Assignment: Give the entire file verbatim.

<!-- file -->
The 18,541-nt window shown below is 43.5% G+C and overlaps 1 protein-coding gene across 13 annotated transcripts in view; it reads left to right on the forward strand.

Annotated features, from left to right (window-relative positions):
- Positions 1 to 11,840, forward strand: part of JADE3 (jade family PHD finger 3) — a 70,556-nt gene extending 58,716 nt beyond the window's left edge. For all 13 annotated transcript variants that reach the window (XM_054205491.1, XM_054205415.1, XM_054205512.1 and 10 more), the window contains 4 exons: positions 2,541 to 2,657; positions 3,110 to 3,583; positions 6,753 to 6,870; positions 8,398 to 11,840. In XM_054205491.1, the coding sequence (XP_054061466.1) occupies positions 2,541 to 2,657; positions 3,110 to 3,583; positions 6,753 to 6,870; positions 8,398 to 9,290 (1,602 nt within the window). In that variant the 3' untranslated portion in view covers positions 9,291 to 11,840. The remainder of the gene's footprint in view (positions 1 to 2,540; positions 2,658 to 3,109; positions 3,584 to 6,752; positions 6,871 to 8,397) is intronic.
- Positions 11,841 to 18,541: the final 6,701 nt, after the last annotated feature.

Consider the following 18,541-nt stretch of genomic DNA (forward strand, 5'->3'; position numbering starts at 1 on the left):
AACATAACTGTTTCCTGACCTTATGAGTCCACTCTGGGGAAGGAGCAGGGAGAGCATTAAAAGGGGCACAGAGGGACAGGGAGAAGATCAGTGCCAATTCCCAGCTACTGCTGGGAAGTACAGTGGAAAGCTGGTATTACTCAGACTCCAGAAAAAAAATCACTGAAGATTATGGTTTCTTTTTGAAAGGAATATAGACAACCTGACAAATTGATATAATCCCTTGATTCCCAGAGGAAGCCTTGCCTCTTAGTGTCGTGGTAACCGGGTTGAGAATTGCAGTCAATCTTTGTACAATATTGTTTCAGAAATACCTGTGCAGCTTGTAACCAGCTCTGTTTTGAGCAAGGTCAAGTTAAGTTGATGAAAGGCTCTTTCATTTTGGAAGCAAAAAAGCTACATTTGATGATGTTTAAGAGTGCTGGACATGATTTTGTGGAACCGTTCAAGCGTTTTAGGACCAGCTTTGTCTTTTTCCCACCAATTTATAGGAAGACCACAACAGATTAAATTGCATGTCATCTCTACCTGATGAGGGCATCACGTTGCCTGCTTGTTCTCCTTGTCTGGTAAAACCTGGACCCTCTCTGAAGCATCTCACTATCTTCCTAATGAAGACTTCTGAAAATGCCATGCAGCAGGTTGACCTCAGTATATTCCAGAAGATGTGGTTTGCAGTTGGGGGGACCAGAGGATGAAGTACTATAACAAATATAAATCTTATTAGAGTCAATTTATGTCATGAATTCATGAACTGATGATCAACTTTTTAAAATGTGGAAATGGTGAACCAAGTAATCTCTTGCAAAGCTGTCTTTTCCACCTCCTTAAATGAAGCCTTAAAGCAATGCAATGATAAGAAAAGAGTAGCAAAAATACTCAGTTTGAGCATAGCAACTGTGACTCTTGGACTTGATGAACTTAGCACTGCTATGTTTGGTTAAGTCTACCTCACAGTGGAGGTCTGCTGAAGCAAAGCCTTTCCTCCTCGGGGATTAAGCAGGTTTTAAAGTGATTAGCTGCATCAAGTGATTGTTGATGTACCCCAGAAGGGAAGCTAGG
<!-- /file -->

The 18,541-nt window shown below is 43.5% G+C and overlaps 1 protein-coding gene across 13 annotated transcripts in view; it reads left to right on the forward strand.

Annotated features, from left to right (window-relative positions):
- Positions 1 to 11,840, forward strand: part of JADE3 (jade family PHD finger 3) — a 70,556-nt gene extending 58,716 nt beyond the window's left edge. For all 13 annotated transcript variants that reach the window (XM_054205491.1, XM_054205415.1, XM_054205512.1 and 10 more), the window contains 4 exons: positions 2,541 to 2,657; positions 3,110 to 3,583; positions 6,753 to 6,870; positions 8,398 to 11,840. In XM_054205491.1, the coding sequence (XP_054061466.1) occupies positions 2,541 to 2,657; positions 3,110 to 3,583; positions 6,753 to 6,870; positions 8,398 to 9,290 (1,602 nt within the window). In that variant the 3' untranslated portion in view covers positions 9,291 to 11,840. The remainder of the gene's footprint in view (positions 1 to 2,540; positions 2,658 to 3,109; positions 3,584 to 6,752; positions 6,871 to 8,397) is intronic.
- Positions 11,841 to 18,541: the final 6,701 nt, after the last annotated feature.

Consider the following 18,541-nt stretch of genomic DNA (forward strand, 5'->3'; position numbering starts at 1 on the left):
AACATAACTGTTTCCTGACCTTATGAGTCCACTCTGGGGAAGGAGCAGGGAGAGCATTAAAAGGGGCACAGAGGGACAGGGAGAAGATCAGTGCCAATTCCCAGCTACTGCTGGGAAGTACAGTGGAAAGCTGGTATTACTCAGACTCCAGAAAAAAAATCACTGAAGATTATGGTTTCTTTTTGAAAGGAATATAGACAACCTGACAAATTGATATAATCCCTTGATTCCCAGAGGAAGCCTTGCCTCTTAGTGTCGTGGTAACCGGGTTGAGAATTGCAGTCAATCTTTGTACAATATTGTTTCAGAAATACCTGTGCAGCTTGTAACCAGCTCTGTTTTGAGCAAGGTCAAGTTAAGTTGATGAAAGGCTCTTTCATTTTGGAAGCAAAAAAGCTACATTTGATGATGTTTAAGAGTGCTGGACATGATTTTGTGGAACCGTTCAAGCGTTTTAGGACCAGCTTTGTCTTTTTCCCACCAATTTATAGGAAGACCACAACAGATTAAATTGCATGTCATCTCTACCTGATGAGGGCATCACGTTGCCTGCTTGTTCTCCTTGTCTGGTAAAACCTGGACCCTCTCTGAAGCATCTCACTATCTTCCTAATGAAGACTTCTGAAAATGCCATGCAGCAGGTTGACCTCAGTATATTCCAGAAGATGTGGTTTGCAGTTGGGGGGACCAGAGGATGAAGTACTATAACAAATATAAATCTTATTAGAGTCAATTTATGTCATGAATTCATGAACTGATGATCAACTTTTTAAAATGTGGAAATGGTGAACCAAGTAATCTCTTGCAAAGCTGTCTTTTCCACCTCCTTAAATGAAGCCTTAAAGCAATGCAATGATAAGAAAAGAGTAGCAAAAATACTCAGTTTGAGCATAGCAACTGTGACTCTTGGACTTGATGAACTTAGCACTGCTATGTTTGGTTAAGTCTACCTCACAGTGGAGGTCTGCTGAAGCAAAGCCTTTCCTCCTCGGGGATTAAGCAGGTTTTAAAGTGATTAGCTGCATCAAGTGATTGTTGATGTACCCCAGAAGGGAAGCTAGG